Or, roughly, one for every Burger King ad campaign of the past 10 years. In that span, the fast-food chain has had more marketing VPs than George Steinbrenner has had managers-and approximately the same number of agencies as the Department of Health & Human Services.
It has been a decade of turmoil, dislocation and desperate thrashing about. It has been a decade that saw the Whopper itself downplayed in favor of such fare as the veal parmigiana sandwich. It has been a decade of horrible management and horrible advertising yielding horrible results.
But now, with the ascension of Ammirati & Puris/Lintas, New York (agency No. 5), and the appearance of client stability, the company at last seems to have come to terms with itself. It is not McDonald's, and is never going to be. It is not home cookin'. It is not Veal Parmigiana King.
It is the No. 2 burger joint, where they flame-broil, not fry.
"Who decided at what point that it was acceptable to fry a burger?" asks an ordinary looking guy to open one of five charming, hardworking new spots. "This goes against millions of years of evolutionary instinct. I'm sorry," he says, as he walks away from the camera, gesturing impatiently, "but burgers taste best cooked over an open flame. That's how the caveman did it. That's how Dad did it. That's how Burger King does it."
As he mentions cavemen, the scene is interrupted with a goofy, b&w shot of three prehistoric meat eaters. When he says open flame, there's a cut to a cartoon flamethrower. When he refers to Dad, we see a home-movie clip of Dad, poised over his grill, circa 1960. The technique, borrowed from the HBO sitcom "Dream On," is employed to great effect in all five spots.
"Now," he continues, "take the Whopper: a big hunk of beef cooked over actual fire. Only 99 cents. Millions of years after the first burger, it's still only 99 cents. That's gotta be pretty close to what it cost back then."
Then, the tagline: "Burger King. Get your burger's worth."
Which, at long last, Burger King certainly has done with these eccentric, but brand-centric, new monologues. Another spot features a world-weary businessman, ruminating on the meaning of $2.99. Another is a perplexed husband, whose marriage is hanging by a tether because he noticed Burger King values but not his wife's new haircut. All five convey the traditional Burger King irreverence, minus the heavy-handed Attitude of the late, unlamented BK TeeVee campaign.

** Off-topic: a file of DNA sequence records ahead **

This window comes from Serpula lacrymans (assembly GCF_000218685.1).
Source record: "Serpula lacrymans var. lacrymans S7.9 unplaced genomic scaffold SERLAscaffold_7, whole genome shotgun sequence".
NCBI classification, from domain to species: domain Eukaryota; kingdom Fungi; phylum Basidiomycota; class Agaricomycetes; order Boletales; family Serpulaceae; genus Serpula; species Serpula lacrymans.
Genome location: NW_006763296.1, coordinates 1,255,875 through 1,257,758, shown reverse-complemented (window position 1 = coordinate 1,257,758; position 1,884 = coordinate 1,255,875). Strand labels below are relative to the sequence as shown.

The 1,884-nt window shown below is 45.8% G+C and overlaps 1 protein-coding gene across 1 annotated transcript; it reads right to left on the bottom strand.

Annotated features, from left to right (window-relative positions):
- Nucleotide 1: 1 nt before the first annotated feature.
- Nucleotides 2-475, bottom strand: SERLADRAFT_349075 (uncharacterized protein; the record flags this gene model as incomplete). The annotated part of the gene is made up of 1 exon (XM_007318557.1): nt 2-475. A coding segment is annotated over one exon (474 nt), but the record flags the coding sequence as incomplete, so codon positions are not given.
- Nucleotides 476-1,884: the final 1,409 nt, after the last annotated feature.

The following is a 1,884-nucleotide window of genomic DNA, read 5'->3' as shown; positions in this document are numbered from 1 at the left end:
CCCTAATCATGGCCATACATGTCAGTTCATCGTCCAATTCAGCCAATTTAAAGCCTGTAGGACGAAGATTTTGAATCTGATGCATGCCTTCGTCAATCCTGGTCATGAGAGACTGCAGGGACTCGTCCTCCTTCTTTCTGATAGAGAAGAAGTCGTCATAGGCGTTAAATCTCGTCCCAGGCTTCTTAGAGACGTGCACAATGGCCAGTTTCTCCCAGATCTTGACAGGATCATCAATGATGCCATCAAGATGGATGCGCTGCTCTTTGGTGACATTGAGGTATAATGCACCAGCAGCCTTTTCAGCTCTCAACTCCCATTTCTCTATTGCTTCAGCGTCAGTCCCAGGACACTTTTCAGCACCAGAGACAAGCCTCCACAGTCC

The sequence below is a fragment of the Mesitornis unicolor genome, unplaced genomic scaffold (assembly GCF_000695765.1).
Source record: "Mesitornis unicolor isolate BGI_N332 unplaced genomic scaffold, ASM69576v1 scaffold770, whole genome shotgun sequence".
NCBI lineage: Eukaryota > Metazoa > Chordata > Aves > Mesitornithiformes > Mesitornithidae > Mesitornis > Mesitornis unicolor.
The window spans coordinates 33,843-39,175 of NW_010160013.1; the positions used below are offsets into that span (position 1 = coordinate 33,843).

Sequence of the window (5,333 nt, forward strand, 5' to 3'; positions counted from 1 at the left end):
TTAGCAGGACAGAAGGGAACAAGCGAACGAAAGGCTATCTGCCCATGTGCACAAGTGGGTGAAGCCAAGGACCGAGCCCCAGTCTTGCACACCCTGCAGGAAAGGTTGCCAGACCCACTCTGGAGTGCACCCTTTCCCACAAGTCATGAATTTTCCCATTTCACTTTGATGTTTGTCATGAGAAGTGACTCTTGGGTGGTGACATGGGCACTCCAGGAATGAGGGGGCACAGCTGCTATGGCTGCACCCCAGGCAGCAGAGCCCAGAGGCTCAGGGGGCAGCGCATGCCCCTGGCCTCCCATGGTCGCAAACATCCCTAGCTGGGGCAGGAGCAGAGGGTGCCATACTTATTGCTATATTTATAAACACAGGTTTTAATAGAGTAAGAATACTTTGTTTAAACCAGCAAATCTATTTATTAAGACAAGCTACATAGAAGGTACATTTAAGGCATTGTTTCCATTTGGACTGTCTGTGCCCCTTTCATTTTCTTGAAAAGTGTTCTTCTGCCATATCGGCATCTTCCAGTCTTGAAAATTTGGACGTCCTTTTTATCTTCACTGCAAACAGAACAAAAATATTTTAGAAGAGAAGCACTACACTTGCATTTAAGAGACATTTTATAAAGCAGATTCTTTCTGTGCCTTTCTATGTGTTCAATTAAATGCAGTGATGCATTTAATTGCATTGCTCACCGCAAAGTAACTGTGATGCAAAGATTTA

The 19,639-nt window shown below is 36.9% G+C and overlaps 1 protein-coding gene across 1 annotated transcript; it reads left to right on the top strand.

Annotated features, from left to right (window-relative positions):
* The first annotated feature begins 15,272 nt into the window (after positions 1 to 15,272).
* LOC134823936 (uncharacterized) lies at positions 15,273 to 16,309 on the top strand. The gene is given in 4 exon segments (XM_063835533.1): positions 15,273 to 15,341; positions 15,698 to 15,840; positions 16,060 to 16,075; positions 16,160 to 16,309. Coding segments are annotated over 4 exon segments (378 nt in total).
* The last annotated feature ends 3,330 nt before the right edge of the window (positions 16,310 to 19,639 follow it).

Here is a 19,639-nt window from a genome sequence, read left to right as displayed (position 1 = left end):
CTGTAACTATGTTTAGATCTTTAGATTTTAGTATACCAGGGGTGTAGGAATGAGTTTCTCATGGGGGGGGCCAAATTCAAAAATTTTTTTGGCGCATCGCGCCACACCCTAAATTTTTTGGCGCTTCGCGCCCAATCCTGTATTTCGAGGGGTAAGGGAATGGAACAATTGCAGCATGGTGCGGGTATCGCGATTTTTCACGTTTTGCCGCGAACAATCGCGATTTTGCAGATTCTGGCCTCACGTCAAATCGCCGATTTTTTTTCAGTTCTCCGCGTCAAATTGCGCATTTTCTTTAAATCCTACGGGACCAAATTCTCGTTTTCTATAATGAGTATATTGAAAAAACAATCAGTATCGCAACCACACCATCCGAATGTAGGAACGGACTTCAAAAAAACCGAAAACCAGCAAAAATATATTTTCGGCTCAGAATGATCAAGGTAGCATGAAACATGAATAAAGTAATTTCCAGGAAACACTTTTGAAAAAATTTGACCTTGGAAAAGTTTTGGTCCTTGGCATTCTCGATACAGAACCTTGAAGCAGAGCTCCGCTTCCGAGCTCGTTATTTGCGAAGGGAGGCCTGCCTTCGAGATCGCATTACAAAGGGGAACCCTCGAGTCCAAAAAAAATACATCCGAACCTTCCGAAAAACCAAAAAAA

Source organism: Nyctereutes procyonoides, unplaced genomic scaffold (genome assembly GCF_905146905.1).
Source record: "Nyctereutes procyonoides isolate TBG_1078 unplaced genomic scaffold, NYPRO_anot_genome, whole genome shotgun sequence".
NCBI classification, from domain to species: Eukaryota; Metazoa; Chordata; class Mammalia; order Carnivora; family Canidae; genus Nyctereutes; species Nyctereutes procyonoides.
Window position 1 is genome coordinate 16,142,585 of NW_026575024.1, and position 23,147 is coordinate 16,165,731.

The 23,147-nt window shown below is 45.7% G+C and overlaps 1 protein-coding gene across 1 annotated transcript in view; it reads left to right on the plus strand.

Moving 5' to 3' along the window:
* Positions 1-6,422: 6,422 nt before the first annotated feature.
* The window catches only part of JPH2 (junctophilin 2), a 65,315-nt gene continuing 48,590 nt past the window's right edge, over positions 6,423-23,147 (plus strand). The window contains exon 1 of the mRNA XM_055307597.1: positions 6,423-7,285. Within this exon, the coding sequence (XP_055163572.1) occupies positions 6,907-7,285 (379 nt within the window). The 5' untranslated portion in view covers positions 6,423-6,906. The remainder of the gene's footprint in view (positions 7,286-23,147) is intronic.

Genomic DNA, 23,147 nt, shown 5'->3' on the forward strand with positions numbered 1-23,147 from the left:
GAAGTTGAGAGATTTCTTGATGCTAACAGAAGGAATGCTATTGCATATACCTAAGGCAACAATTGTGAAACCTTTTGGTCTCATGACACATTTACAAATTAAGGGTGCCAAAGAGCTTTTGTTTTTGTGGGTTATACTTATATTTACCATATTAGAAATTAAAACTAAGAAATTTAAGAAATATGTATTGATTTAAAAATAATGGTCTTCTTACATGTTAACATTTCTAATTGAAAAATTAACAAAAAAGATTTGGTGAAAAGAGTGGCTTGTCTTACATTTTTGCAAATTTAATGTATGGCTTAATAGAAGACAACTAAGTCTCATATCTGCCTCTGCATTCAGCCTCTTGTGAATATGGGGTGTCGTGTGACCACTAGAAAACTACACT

When two years ago fast-talking MTV sportscaster Dan Cortese surfaced in that curious melding of retail and image advertising, it marked the chain's first coherent strategy in years, essentially repositioning Burger King as the fast- food place for teen-agers. Alas, the teen-agers who represent fast-food's biggest customer base didn't particularly love that place and adult customers especially didn't love the smart alecky Cortese.
So comes now Ammirati work, which, without necessarily trying to, achieves everything that BK TeeVee attempted. And more.
The offbeat characterizations, oblique camera angles and fanciful intercutting will appeal to the nonlinear-TV generation-without repelling adults. Meantime, the spots address the so-called "value marketing" that has driven the category for two years. Recognizing that a $1.89 cheeseburger meal does nothing for brand building, the campaign compares McDonald's and BK patty for patty, challenging consumers to rethink their calculus of value. (While, of course, still trumpeting the $1.89 cheeseburger meal.)
Most of all, these spots reflect the marketer's rediscovered focus. During the past feckless 10 years, the constant casting about for the pricing/menu/image Holy Grail bespoke-and exacerbated-a poverty of purpose. Of late the company had even forsaken grilled-vs.-fried, a selling proposition with equity and potency that nonetheless lost its edge when The Home of the Whopper flirted with being Burger 'n' Damn Near Everything Else King.
No more. That king is dead. Long live the king.